Intelligent Design Movement in
copyright 2007 by Lenny Flank, Jr
Cataloging in Publication Data –
Deception by Design: The Intelligent Design Movement in America/Lenny
Includes bibliographical references.
Creationism – United States. 2. Evolution (Biology) – Religious aspects
–Christianity. 3. Religion and
and Black Publishers, PO Box 7542, St Petersburg, Florida,
us at: info@RedandBlackPublishers.com
and manufactured in the United States of America
To Matt Duss and Tim Rhodes, who originally leaked the Wedge Document to the Internet. They did far more to protect democracy than they ever could have realized at the time.
What is evolution? 11
ONE: A History of Fundamentalism 17
TWO: Separation of Church and State 33
The courts and church/state issues 44
Efforts to undermine church/state separation 49
THREE: Creation “Science” Appears 59
FOUR: Creation “Science” Arguments 77
What is the scientific theory of creation? 78
The age of the earth 85
The fossil record 87
Microevolution and Macroevolution 87
Information theory and “genetic information” 114
What good is half an eye? 115
Cambrian explosion 118
Probability of life 120
FIVE: Arkansas and Louisiana 123
SIX: The Birth of Intelligent Design “Theory” 141
SEVEN: Intelligent Design Arguments 157
What is the scientific theory of intelligent design? 166
Irreducible complexity 170
Complex specified information and Dembski’s filter 174
Cambrian explosion 178
EIGHT: The Rise of Intelligent Design 181
NINE: The Fall of Intelligent Design 193
TEN: “Teach the Controversy” 215
Appendix: The Wedge Document 227
Sources and Reading List 237
This book has one very clear objective in mind—to present a history of creation “science” and its latest reincarnation as Intelligent Design “theory”, and to lay bare the political and social roots of this movement. There have already been several excellent books that have dissected the scientific distortions and errors made by the creationist/ID movement and the devastating effects they would have on science education. This book aims to go beyond that, and to instead examine the underlying social/political aims of creationism/ID. It is impossible to fully understand the anti-evolution movement in the US without looking at the political Christian fundamentalist movement of which it is a larger part, and for which it has been selected as the “wedge issue”. As a longtime grassroots activist, with decades of experience in the environmental, antiwar, labor and consumer rights movements, I have come to view the ID/creationists as a well-defined political movement, with carefully selected theocratic political goals, and a well-financed deliberately-planned strategy to implement them.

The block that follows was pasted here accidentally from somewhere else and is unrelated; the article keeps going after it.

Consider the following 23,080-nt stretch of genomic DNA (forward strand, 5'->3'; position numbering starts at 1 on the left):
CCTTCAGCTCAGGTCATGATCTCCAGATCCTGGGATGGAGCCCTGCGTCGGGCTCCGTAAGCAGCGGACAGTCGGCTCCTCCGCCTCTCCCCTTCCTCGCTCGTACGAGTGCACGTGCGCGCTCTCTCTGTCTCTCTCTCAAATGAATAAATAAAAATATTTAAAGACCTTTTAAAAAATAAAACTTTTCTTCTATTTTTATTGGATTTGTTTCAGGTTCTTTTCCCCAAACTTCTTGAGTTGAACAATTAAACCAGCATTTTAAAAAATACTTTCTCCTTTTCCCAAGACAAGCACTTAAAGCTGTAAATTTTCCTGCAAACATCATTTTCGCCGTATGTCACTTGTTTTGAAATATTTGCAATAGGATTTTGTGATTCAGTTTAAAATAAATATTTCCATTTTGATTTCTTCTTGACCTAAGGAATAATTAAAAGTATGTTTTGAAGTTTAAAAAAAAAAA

It is my opinion that the ID/creationists (along with the rest of their Religious Right companions) represent, in their attempts to re-mold all of American society in accordance with their own narrow sectarian beliefs, the single greatest threat to freedom and democracy in the United States today.
Lenny Flank, Jr
St Petersburg, Florida
For most of the world, the controversy over creation and evolution was settled way back in the 19th century, after the theory of evolution was presented in a paper by Charles Darwin to the Linnean Society in July 1858. During the five-year around-the-world trip of the Royal Navy ship Beagle, Darwin had collected a variety of specimens from South America and across the globe, including the various finches that inhabited the Galapagos Islands and which now bear his name. Darwin’s study led him to conclude that species were not, as was generally accepted at the time, fixed and immutable, but changed over time to become entirely new species, through the process of natural selection. Although he had written about the evolution of species in private notebooks as early as 1844, Darwin did not publish his ideas at first, knowing that they would be highly controversial. Instead, he wrote detailed studies of coral reefs, volcanic islands, and geology—work which placed him among the best-known and most highly regarded naturalists in Britain. Darwin’s hand, though, was forced in 1858, when another naturalist, Alfred Russell Wallace, working in southeast Asia, independently formed the same idea of evolution through natural selection, and wrote to Darwin asking for his opinion about it. Darwin and Wallace’s papers were jointly submitted to the Linnean Society, and Darwin followed up the next year with On the Origin of Species, which spelled out his ideas with detailed supporting arguments and evidence.